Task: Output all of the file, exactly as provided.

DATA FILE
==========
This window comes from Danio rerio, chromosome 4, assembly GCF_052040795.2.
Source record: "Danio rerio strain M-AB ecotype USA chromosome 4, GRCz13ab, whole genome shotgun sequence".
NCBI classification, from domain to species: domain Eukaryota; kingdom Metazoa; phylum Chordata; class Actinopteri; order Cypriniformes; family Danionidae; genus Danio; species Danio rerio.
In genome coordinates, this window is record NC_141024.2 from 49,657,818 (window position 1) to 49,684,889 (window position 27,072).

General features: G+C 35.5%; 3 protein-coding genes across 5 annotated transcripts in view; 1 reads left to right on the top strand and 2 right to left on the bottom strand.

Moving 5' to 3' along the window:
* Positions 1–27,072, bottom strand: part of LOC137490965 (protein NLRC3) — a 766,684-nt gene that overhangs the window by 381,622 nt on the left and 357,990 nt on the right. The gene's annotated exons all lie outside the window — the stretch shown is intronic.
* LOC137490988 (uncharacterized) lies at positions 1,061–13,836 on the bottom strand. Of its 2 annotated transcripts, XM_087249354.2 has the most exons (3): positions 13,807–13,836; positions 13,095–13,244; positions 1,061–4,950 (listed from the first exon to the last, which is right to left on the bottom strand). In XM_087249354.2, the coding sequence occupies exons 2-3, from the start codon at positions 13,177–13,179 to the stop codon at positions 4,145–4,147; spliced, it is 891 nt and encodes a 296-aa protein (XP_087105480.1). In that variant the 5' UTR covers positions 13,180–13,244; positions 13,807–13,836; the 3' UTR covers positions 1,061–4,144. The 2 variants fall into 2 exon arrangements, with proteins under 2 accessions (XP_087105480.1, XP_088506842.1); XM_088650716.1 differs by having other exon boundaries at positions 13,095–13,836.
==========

This window comes from Danio rerio, chromosome 4, assembly GCF_052040795.2.
Source record: "Danio rerio strain M-AB ecotype USA chromosome 4, GRCz13ab, whole genome shotgun sequence".
NCBI classification, from domain to species: domain Eukaryota; kingdom Metazoa; phylum Chordata; class Actinopteri; order Cypriniformes; family Danionidae; genus Danio; species Danio rerio.
In genome coordinates, this window is record NC_141024.2 from 49,657,818 (window position 1) to 49,684,889 (window position 27,072).

General features: G+C 35.5%; 3 protein-coding genes across 5 annotated transcripts in view; 1 reads left to right on the top strand and 2 right to left on the bottom strand.

Moving 5' to 3' along the window:
* Positions 1–27,072, bottom strand: part of LOC137490965 (protein NLRC3) — a 766,684-nt gene that overhangs the window by 381,622 nt on the left and 357,990 nt on the right. The gene's annotated exons all lie outside the window — the stretch shown is intronic.
* LOC137490988 (uncharacterized) lies at positions 1,061–13,836 on the bottom strand. Of its 2 annotated transcripts, XM_087249354.2 has the most exons (3): positions 13,807–13,836; positions 13,095–13,244; positions 1,061–4,950 (listed from the first exon to the last, which is right to left on the bottom strand). In XM_087249354.2, the coding sequence occupies exons 2-3, from the start codon at positions 13,177–13,179 to the stop codon at positions 4,145–4,147; spliced, it is 891 nt and encodes a 296-aa protein (XP_087105480.1). In that variant the 5' UTR covers positions 13,180–13,244; positions 13,807–13,836; the 3' UTR covers positions 1,061–4,144. The 2 variants fall into 2 exon arrangements, with proteins under 2 accessions (XP_087105480.1, XP_088506842.1); XM_088650716.1 differs by having other exon boundaries at positions 13,095–13,836.